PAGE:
Lebanon asks Interpol to arrest two Russians over Beirut explosion | Middle East


The lead investigator into the August explosion in the port of Beirut that left nearly 200 dead and thousands injured has issued arrest warrants against the captain and owner of a ship that was carrying thousands tons of ammonium nitrate in Beirut seven years ago, the national news agency. (NNA) said.Nearly 2,700 tons of ammonium nitrate stored in the Port of Beirut exploded on August 4, killing 193 people, injuring around 6,500 and leaving nearly 300,000 people homeless.

On Thursday, Judge Fadi Sawwan referred the case to the prosecution, which asked Interpol to detain the two Russian citizens.

The NNA did not give the names of the two men, but Boris Prokoshev was the captain who sailed the MV Rhosus from Turkey to Beirut in 2013. Igor Grechushkin, a Russian businessman residing on the Mediterranean island of Cyprus , bought the freighter in 2012 in Cyprus. Charalambos Manoli businessman.

Grechushkin was questioned by police at the request of the Interpol office in Lebanon in August.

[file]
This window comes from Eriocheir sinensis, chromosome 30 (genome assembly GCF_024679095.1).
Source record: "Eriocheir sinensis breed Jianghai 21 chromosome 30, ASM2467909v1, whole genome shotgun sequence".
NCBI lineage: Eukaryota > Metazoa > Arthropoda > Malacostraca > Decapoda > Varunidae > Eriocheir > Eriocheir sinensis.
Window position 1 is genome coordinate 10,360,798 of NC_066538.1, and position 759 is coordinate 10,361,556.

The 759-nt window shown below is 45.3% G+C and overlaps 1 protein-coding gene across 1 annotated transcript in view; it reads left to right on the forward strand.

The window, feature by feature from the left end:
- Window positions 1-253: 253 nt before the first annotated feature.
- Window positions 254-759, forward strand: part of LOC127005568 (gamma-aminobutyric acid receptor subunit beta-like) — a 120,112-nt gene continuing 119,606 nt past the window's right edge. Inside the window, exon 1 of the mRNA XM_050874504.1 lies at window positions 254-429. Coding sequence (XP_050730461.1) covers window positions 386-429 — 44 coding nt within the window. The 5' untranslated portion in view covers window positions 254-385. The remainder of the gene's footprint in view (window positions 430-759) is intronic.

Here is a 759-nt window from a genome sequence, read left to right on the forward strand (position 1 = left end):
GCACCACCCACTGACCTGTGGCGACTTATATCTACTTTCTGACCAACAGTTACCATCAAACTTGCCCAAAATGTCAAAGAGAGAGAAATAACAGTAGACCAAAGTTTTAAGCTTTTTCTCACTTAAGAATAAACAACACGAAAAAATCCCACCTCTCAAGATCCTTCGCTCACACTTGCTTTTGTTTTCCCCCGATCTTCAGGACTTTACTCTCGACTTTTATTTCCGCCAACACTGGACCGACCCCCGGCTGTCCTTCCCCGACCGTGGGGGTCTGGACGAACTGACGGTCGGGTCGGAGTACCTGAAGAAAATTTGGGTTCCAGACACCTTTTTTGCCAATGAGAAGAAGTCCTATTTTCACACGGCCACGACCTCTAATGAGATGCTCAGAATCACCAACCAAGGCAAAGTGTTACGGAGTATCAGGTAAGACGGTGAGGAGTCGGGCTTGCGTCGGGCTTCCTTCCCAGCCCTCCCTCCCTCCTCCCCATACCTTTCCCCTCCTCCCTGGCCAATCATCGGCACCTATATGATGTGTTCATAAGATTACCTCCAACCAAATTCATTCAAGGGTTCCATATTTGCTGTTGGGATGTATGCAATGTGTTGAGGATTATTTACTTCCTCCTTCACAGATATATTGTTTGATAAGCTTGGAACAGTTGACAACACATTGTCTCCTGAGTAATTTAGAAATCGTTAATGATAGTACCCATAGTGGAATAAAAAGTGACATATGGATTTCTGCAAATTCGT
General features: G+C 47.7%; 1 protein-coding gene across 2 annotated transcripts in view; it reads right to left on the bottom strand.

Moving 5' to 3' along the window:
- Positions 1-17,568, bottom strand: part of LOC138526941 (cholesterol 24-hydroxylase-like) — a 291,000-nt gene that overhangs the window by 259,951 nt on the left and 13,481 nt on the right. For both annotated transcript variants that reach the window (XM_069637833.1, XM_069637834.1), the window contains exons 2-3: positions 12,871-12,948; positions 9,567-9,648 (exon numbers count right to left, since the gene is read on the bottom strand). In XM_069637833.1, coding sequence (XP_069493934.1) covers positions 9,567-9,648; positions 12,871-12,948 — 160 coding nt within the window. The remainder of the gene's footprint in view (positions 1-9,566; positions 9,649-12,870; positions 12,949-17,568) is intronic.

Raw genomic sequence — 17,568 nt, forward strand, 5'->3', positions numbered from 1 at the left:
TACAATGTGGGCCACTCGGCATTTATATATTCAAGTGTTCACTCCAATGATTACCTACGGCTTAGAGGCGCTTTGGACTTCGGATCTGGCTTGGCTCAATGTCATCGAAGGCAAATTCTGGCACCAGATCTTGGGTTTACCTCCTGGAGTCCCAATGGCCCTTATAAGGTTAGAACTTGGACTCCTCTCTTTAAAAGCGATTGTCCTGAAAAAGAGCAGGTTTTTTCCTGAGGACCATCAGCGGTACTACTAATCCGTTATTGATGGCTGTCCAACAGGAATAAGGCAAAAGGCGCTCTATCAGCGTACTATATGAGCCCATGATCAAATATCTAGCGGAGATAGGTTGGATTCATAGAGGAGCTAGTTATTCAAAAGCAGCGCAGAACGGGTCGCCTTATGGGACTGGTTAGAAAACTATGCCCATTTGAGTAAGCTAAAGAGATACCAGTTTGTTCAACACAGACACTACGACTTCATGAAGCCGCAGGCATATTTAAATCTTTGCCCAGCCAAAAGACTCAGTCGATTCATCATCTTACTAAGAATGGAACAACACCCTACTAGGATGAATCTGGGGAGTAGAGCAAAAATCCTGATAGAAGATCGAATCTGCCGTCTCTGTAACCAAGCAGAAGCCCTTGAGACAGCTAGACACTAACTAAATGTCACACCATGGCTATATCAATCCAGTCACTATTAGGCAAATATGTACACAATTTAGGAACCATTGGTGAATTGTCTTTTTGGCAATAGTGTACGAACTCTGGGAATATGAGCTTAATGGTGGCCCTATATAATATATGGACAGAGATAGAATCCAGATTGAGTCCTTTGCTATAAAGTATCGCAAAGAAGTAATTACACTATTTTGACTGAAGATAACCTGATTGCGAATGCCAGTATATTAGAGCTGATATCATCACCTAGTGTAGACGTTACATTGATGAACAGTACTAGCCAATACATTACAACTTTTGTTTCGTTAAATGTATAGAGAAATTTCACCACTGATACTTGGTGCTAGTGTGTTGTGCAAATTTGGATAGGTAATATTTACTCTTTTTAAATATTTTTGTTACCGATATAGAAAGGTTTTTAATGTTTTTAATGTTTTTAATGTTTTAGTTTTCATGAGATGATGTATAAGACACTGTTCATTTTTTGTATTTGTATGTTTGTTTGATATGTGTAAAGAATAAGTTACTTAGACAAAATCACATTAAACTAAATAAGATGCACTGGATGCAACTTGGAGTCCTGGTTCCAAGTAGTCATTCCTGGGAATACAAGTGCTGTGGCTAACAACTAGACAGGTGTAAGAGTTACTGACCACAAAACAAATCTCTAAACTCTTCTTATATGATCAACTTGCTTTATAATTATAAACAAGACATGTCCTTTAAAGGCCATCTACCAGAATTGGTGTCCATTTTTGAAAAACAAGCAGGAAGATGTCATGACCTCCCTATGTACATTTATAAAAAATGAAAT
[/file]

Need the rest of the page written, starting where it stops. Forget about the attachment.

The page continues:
More than two dozen people, most of them port and customs officials, have been arrested since the explosion, which is considered one of the largest non-nuclear explosions on record.

The ammonium nitrate arrived in Lebanon in September 2013, aboard a Russian freighter flying the Moldovan flag. The Rhosus, according to information from the ship-tracking site, Fleetmon, was heading from Georgia to Mozambique.

The cargo was then unloaded and placed in Hangar 12 at the Port of Beirut, a large gray structure facing the country’s main north-south highway at the main entrance to the capital.

The ammonium nitrate remained in the warehouse until it exploded. The Rhosus never left the port and sank there in February 2018, according to official Lebanese documents.

The explosion again rocked a nation struggling with its worst crisis since the 1975-1990 civil war.

The economy is collapsing after decades of state waste, corruption and growing debt. The banks froze people from their savings and the currency collapsed.

Meanwhile, Lebanon is also struggling to cope with the spread of the new coronavirus.

Schools have yet to reopen after an outbreak of cases, which have risen following the explosion to more than 35,000 infections including at least 340 deaths since February 9.


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